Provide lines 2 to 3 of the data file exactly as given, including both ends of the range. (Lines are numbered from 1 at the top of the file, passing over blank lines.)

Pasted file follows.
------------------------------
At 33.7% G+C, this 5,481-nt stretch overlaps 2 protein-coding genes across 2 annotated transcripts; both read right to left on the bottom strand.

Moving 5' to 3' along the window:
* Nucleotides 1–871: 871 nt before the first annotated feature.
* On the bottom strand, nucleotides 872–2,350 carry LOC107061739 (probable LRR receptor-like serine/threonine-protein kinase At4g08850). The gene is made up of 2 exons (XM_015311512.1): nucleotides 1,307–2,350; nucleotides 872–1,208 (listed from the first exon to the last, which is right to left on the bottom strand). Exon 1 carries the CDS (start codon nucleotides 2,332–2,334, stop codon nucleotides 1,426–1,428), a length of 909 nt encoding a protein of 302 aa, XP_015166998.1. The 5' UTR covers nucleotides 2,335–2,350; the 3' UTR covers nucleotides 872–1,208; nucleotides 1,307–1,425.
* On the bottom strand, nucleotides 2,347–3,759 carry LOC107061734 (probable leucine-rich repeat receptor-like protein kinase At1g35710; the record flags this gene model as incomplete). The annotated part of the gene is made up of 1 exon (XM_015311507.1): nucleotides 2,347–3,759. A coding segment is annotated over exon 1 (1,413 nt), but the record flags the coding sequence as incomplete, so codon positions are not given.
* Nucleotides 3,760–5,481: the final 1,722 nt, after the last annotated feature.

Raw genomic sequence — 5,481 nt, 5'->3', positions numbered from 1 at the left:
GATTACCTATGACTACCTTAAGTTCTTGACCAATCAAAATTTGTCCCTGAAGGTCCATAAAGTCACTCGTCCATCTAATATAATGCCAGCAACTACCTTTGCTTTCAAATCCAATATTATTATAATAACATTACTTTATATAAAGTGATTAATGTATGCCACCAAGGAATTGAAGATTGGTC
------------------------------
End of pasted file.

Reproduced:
Moving 5' to 3' along the window:
* Nucleotides 1–871: 871 nt before the first annotated feature.